15 Other man-made/technological threats 2014 East Harlem Explosion 15
16 16 Emergency Management in NYS
17 What is Emergency Management? 17 Emergency management protects communities by coordinating and integrating all activities necessary to save lives, reduce human suffering and mitigate further harm to disaster-affected populations. It does this through a process to build, sustain, and improve the capability to prepare for, respond to, recover from, and mitigate against threatened or actual natural disasters, acts of terrorism, or other manmade hazards.
18 Four Phases of Emergency Management 18
19 NYS Lean Forward Posture 19 Under Governor Cuomo s leadership NYS has altered its approach to emergency management. Much more proactive and willing to take action before an event occurs. The goal is to better support our local partners by reacting quicker.
20 NYS Lean Forward Posture Early (and often) activation of the State EOC Declaration of State Disaster Emergency in advance of local government. Preeminent closure of State roadways (e.g., 90, 81, 84). Forward deployment of State personnel, to include the Governor and other Executives. Forward deployment of stockpile resources and other assets in advance of local requests. 20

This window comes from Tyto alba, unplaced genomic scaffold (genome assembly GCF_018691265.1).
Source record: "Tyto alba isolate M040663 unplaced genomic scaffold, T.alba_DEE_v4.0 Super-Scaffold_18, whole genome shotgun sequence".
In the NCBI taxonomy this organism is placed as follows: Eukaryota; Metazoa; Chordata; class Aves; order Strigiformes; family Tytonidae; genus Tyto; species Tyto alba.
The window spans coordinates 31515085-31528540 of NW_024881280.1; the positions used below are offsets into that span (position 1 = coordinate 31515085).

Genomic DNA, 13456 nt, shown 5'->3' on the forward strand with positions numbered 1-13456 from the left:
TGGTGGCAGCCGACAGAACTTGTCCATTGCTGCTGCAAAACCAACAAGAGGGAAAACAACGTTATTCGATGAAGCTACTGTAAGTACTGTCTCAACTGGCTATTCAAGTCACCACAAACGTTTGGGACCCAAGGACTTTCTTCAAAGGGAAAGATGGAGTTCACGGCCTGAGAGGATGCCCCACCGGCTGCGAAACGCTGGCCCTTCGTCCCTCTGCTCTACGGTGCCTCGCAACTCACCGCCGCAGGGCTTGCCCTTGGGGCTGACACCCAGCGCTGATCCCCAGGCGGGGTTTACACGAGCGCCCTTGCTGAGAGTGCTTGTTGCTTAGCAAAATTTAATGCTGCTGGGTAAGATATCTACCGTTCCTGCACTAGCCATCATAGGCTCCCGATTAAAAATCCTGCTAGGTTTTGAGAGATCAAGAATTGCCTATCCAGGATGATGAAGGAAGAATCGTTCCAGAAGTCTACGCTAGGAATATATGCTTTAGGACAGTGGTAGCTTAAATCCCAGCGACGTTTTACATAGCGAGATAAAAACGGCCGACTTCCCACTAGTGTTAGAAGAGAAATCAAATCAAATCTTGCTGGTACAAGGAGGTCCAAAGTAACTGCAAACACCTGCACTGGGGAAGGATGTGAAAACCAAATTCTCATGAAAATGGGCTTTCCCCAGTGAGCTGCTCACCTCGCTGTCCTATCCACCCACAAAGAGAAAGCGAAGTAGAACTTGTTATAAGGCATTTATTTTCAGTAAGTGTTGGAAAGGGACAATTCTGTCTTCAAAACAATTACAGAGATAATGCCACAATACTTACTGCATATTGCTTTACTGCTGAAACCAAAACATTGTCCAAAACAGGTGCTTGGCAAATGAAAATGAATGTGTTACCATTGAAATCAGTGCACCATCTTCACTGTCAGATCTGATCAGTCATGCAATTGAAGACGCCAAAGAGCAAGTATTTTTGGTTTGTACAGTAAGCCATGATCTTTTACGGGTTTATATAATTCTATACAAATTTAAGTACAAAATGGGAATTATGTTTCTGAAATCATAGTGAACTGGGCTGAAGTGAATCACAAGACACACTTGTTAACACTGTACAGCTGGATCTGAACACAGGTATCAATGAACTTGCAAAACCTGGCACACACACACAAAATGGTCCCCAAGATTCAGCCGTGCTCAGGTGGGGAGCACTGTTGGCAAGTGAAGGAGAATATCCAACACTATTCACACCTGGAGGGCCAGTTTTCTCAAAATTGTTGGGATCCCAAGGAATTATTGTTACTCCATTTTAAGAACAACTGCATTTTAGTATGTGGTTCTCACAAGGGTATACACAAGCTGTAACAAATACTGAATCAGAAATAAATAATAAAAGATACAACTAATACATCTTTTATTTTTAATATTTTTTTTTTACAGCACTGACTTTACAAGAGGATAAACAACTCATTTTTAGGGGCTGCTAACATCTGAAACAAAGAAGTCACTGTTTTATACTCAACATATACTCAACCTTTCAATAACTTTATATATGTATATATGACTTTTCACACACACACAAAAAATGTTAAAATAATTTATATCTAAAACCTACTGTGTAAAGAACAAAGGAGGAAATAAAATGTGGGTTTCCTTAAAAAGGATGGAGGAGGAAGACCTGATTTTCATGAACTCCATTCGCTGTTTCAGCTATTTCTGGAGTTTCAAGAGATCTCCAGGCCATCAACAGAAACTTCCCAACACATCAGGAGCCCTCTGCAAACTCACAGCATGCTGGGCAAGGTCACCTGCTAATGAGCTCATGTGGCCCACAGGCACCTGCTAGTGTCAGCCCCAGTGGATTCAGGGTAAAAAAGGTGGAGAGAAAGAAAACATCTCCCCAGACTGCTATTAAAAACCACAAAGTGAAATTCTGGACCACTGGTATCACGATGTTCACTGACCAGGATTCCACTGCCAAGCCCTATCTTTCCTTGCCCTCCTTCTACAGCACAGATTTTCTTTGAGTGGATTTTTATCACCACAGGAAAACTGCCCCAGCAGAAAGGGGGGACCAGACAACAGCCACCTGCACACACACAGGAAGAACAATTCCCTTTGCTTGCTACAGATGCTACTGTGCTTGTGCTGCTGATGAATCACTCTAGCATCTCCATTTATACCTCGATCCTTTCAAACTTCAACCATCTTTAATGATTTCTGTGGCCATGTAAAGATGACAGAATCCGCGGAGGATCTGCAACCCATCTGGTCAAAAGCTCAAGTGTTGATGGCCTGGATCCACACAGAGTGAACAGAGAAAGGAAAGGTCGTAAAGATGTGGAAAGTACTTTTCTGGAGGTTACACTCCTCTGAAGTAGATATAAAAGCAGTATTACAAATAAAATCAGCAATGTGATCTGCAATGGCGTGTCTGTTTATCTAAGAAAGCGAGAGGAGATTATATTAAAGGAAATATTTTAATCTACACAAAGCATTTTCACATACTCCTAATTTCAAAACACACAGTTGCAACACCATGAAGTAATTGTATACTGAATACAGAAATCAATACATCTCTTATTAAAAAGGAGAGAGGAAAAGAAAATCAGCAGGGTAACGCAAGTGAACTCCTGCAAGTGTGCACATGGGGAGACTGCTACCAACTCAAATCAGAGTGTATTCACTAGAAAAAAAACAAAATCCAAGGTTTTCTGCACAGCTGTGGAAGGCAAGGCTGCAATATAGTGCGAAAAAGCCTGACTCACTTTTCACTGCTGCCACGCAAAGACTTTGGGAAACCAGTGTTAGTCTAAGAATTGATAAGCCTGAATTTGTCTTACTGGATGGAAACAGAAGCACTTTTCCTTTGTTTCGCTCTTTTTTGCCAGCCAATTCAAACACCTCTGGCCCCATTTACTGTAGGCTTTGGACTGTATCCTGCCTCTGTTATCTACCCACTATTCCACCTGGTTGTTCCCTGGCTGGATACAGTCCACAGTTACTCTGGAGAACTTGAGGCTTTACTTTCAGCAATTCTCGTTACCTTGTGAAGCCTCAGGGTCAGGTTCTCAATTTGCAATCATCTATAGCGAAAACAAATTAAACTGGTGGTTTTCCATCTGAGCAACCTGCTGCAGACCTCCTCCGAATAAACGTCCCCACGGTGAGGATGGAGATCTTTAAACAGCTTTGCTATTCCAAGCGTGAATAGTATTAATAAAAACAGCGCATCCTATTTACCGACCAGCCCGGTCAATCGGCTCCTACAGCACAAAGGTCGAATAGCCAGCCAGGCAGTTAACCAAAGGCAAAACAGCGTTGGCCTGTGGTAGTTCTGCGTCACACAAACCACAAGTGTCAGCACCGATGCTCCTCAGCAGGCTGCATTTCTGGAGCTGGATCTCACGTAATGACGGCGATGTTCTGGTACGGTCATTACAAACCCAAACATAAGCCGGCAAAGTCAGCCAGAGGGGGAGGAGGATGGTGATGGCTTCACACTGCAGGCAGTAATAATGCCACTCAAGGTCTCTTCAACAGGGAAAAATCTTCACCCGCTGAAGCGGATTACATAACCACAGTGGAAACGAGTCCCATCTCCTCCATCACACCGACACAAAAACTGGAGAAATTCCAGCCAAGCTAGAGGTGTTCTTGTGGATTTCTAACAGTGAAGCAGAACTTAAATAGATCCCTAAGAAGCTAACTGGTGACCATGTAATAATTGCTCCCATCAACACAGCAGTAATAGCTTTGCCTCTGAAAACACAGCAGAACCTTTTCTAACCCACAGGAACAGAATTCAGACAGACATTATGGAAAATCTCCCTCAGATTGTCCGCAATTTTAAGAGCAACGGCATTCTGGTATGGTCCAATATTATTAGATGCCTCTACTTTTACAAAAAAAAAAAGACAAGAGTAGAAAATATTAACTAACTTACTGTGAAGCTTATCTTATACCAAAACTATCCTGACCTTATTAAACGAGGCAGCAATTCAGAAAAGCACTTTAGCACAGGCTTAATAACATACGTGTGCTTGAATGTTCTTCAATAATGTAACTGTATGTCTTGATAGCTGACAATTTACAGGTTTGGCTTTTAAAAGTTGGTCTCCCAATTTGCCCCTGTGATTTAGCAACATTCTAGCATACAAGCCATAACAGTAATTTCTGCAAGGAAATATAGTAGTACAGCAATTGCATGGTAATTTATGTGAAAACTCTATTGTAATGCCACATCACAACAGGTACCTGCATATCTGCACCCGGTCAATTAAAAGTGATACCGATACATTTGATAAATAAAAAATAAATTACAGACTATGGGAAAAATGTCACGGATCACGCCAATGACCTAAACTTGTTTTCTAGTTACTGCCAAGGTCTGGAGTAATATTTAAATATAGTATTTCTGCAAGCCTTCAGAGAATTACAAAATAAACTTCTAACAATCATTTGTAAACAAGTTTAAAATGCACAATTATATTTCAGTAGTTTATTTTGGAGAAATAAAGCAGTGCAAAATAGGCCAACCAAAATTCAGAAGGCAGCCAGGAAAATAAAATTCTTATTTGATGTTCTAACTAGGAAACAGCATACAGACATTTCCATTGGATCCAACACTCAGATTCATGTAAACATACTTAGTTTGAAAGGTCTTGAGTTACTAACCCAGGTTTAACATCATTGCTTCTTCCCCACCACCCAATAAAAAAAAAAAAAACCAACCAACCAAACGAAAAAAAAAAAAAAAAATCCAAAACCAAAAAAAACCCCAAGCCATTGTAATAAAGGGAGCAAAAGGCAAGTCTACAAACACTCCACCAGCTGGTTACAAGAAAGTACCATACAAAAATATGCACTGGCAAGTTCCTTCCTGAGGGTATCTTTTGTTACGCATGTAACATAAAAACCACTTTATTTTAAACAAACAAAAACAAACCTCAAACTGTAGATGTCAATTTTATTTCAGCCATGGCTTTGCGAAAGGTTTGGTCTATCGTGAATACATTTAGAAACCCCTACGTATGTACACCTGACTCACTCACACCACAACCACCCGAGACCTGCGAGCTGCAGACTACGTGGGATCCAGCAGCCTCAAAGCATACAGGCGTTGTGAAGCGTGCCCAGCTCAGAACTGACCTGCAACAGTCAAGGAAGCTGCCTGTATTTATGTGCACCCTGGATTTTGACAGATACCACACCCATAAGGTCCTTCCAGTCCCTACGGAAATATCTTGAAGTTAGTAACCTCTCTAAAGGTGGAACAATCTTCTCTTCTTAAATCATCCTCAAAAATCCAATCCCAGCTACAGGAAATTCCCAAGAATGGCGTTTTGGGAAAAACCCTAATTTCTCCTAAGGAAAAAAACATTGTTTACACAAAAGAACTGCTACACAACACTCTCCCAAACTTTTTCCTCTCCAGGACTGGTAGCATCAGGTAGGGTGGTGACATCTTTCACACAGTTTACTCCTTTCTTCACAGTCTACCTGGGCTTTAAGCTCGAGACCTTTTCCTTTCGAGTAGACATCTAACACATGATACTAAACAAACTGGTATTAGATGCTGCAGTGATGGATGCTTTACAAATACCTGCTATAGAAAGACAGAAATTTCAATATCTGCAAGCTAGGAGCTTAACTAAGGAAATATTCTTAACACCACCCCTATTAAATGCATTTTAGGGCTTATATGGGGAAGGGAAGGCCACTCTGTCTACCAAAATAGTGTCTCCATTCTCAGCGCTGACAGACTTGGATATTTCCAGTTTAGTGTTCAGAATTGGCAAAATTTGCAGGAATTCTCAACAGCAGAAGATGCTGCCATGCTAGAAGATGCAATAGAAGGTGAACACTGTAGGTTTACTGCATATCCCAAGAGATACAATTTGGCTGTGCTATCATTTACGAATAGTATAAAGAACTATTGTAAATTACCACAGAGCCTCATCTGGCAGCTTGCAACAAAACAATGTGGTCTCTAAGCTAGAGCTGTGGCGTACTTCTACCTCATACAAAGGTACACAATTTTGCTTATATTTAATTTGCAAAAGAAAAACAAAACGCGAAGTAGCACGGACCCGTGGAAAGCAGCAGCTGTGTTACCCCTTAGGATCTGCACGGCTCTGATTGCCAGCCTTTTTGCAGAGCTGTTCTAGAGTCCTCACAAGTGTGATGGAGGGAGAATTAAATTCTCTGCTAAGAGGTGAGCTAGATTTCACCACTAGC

21 DHSES/OEM Regions 21 5 Regions, further broken into 10 Response Zones. Each Zone as an OEM Regional Director and Regional Coordinator. Work in partnership with State Police and other State and local agencies. Provide support during all phases of emergency management.
22 DHSES/OEM Regions 22 Situational Awareness Gaining and maintaining situational awareness is to critical to understanding the scope and scale of an event and ensuring State and local resources can be mobilized to respond quickly and effectively.
23 Incident Management Team A specialized resource comprised of a team of highly trained and experienced personnel in implementing the Incident Command System (ICS) for an incident/event. IMT members represent different agencies and jurisdictions and are pre-designated to ensure they have the necessary training and experience to fulfill the Command & General Staff and support positions within an ICS organization. An IMT is activated to manage or support the incident management activities for extended incidents/events, usually on-scene or at the incident level. 23